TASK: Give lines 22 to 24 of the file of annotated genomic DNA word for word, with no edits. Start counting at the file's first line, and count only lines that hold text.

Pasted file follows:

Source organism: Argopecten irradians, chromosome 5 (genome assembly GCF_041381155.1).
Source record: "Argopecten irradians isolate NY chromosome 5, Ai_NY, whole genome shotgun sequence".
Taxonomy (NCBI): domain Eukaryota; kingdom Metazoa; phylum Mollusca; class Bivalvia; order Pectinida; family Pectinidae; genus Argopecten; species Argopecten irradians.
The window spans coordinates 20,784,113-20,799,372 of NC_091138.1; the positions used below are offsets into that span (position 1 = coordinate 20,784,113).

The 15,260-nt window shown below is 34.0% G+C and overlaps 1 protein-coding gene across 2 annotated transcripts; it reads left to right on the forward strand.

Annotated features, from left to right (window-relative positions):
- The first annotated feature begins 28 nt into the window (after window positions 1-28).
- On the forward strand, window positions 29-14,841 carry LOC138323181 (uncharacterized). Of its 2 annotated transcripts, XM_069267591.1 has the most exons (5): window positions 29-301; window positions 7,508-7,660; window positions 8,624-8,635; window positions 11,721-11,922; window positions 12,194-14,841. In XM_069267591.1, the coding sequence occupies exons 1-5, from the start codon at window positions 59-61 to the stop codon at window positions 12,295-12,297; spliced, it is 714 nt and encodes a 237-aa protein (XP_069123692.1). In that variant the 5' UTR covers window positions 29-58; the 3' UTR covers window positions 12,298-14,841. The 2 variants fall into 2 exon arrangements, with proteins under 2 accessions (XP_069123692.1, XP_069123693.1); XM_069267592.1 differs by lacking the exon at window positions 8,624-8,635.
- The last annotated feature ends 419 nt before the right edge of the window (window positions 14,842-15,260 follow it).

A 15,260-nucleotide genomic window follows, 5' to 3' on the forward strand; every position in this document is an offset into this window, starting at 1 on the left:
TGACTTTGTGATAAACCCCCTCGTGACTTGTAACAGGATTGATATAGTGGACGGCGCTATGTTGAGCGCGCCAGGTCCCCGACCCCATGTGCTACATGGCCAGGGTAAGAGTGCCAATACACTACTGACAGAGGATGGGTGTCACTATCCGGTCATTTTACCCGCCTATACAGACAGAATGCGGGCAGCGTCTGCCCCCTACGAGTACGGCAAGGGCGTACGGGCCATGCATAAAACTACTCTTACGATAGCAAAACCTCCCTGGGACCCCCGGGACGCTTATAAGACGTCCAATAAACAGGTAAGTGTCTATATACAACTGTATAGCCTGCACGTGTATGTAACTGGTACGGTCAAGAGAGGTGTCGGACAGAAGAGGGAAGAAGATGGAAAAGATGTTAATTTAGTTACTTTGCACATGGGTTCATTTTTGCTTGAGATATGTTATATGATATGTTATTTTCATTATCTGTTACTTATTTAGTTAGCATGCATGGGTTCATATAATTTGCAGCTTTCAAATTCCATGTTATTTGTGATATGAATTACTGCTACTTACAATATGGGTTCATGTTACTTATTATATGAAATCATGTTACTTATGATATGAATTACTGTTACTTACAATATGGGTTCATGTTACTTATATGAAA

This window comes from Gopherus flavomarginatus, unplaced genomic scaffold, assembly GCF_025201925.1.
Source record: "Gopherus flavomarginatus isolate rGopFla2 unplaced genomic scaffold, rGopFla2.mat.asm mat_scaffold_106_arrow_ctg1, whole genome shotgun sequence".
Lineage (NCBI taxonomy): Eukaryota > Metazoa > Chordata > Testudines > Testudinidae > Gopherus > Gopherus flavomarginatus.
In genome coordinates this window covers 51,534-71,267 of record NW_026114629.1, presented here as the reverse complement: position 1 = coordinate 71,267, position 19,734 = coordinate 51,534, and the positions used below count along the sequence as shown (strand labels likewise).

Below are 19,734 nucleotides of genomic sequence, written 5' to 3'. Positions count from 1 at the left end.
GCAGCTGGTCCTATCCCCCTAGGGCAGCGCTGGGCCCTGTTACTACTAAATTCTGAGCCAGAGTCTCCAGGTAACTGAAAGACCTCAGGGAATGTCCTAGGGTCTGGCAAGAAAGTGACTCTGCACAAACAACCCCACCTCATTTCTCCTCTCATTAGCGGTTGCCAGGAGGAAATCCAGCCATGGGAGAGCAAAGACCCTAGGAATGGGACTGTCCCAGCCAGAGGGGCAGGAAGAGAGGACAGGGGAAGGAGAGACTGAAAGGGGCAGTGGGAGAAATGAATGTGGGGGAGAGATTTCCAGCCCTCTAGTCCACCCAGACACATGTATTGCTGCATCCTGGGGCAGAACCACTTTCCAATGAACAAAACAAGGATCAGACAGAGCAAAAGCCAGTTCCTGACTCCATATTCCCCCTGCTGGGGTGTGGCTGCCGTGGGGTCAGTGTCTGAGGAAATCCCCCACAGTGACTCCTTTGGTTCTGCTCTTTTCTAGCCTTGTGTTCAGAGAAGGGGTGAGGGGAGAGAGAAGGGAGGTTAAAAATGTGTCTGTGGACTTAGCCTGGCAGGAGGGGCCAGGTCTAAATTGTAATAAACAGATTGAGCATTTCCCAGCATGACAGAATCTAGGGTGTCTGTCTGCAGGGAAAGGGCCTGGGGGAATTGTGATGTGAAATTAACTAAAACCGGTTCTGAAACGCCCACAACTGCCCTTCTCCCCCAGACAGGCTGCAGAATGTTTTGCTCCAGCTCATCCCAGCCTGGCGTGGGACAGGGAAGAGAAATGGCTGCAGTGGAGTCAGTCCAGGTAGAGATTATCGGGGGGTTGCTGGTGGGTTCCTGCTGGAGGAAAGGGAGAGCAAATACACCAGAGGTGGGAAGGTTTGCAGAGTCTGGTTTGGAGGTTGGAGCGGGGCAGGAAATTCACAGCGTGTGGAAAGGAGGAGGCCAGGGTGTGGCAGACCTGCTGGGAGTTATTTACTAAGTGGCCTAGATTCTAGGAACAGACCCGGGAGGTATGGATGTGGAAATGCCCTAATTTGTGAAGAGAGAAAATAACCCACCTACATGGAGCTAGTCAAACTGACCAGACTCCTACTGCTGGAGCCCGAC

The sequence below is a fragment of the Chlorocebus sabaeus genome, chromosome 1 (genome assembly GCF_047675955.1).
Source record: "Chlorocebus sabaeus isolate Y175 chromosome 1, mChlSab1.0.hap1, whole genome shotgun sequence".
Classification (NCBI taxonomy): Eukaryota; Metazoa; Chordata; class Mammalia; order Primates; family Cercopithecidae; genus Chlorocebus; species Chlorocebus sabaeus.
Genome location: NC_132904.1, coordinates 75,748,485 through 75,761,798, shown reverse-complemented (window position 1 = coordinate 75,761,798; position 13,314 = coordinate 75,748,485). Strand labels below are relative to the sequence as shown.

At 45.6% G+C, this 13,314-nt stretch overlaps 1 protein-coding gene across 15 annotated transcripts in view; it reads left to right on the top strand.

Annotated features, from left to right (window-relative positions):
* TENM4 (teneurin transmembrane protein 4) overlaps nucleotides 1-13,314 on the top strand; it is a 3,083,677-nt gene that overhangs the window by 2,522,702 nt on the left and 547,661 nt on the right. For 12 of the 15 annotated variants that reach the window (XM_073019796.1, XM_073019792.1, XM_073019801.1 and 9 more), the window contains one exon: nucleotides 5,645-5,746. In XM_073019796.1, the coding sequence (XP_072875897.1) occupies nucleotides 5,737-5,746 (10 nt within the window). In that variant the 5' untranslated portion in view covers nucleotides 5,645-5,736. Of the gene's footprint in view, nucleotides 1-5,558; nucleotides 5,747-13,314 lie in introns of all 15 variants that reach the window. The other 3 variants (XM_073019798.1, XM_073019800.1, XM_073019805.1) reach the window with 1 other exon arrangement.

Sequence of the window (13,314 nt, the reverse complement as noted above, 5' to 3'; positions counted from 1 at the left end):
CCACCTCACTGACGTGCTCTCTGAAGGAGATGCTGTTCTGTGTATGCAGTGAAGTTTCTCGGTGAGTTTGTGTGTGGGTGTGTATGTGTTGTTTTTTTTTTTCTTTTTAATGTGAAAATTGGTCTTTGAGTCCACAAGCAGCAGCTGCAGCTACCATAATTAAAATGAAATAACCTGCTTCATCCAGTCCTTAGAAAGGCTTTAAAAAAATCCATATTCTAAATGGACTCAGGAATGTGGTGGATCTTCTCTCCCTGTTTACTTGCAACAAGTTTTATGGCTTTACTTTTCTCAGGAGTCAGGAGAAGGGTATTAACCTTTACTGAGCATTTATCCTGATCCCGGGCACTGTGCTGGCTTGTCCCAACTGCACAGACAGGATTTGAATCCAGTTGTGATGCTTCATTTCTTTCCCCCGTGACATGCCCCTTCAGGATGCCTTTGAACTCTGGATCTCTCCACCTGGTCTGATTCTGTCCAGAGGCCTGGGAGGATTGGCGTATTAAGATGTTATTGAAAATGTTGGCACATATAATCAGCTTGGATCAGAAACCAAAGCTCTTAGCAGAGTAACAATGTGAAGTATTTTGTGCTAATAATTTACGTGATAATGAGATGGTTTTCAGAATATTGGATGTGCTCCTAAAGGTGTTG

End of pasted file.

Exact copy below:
At 45.6% G+C, this 13,314-nt stretch overlaps 1 protein-coding gene across 15 annotated transcripts in view; it reads left to right on the top strand.

Annotated features, from left to right (window-relative positions):
* TENM4 (teneurin transmembrane protein 4) overlaps nucleotides 1-13,314 on the top strand; it is a 3,083,677-nt gene that overhangs the window by 2,522,702 nt on the left and 547,661 nt on the right. For 12 of the 15 annotated variants that reach the window (XM_073019796.1, XM_073019792.1, XM_073019801.1 and 9 more), the window contains one exon: nucleotides 5,645-5,746. In XM_073019796.1, the coding sequence (XP_072875897.1) occupies nucleotides 5,737-5,746 (10 nt within the window). In that variant the 5' untranslated portion in view covers nucleotides 5,645-5,736. Of the gene's footprint in view, nucleotides 1-5,558; nucleotides 5,747-13,314 lie in introns of all 15 variants that reach the window. The other 3 variants (XM_073019798.1, XM_073019800.1, XM_073019805.1) reach the window with 1 other exon arrangement.